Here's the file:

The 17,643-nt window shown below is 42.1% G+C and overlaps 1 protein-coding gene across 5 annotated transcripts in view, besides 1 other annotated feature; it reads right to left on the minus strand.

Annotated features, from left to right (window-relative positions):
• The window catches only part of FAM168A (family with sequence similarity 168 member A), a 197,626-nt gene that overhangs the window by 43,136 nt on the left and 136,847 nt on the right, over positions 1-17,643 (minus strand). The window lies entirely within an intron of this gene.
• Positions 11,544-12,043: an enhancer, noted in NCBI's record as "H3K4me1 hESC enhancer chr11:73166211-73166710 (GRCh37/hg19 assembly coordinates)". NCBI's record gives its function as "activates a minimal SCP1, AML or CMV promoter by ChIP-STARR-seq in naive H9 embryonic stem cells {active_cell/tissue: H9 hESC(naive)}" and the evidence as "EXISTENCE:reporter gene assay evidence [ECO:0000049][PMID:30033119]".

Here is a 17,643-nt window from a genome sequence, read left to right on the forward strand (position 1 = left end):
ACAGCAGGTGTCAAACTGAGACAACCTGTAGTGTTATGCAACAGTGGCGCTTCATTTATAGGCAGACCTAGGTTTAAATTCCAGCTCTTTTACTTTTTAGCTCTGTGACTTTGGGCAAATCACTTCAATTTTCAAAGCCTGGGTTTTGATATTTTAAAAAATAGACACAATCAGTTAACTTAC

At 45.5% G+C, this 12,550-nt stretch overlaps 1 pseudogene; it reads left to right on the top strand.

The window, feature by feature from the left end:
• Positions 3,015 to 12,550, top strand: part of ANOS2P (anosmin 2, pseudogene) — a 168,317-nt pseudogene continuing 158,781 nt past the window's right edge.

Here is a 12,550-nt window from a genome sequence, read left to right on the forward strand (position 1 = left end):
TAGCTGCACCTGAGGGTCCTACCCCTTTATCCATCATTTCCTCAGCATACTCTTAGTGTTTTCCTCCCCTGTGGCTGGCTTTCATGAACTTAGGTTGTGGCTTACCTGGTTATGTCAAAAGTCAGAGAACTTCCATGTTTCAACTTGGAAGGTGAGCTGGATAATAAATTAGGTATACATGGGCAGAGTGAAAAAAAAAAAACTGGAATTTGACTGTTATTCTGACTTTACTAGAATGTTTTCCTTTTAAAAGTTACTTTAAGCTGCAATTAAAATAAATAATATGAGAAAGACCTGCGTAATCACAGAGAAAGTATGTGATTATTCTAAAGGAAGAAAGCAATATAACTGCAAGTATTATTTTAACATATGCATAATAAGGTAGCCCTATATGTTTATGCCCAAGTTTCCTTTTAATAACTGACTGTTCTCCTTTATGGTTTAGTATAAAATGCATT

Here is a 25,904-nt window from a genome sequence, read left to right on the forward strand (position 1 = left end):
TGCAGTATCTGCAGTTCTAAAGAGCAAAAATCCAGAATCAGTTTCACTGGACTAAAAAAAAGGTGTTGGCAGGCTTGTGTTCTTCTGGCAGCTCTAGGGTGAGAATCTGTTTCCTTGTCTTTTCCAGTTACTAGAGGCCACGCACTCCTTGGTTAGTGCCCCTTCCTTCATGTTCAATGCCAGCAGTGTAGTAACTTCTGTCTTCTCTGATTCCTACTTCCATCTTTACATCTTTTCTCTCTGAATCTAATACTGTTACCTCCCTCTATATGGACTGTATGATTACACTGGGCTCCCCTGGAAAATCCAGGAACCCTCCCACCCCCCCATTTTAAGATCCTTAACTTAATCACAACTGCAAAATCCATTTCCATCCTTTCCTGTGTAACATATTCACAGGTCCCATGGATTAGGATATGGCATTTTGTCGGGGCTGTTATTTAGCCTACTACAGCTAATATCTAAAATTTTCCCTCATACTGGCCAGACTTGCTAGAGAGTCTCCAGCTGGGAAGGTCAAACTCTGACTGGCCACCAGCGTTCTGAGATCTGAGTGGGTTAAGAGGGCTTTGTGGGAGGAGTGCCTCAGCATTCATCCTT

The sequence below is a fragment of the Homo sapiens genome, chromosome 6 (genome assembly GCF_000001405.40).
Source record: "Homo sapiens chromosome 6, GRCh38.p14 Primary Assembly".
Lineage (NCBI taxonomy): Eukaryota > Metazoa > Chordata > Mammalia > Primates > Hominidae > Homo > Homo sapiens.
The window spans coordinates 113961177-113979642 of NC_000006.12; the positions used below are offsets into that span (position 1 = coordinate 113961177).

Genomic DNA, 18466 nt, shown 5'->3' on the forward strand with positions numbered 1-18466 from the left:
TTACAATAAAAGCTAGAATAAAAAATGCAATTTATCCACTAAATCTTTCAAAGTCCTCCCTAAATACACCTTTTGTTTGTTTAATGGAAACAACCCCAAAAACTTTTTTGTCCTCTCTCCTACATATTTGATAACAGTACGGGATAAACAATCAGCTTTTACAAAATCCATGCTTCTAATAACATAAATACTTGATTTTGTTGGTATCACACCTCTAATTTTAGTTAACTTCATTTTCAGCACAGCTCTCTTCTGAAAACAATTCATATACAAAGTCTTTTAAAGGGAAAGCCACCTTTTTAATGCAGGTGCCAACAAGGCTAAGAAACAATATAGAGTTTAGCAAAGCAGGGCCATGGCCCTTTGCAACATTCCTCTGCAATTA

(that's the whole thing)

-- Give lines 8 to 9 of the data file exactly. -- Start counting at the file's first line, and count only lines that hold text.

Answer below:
The window, feature by feature from the left end:
• Positions 3,015 to 12,550, top strand: part of ANOS2P (anosmin 2, pseudogene) — a 168,317-nt pseudogene continuing 158,781 nt past the window's right edge.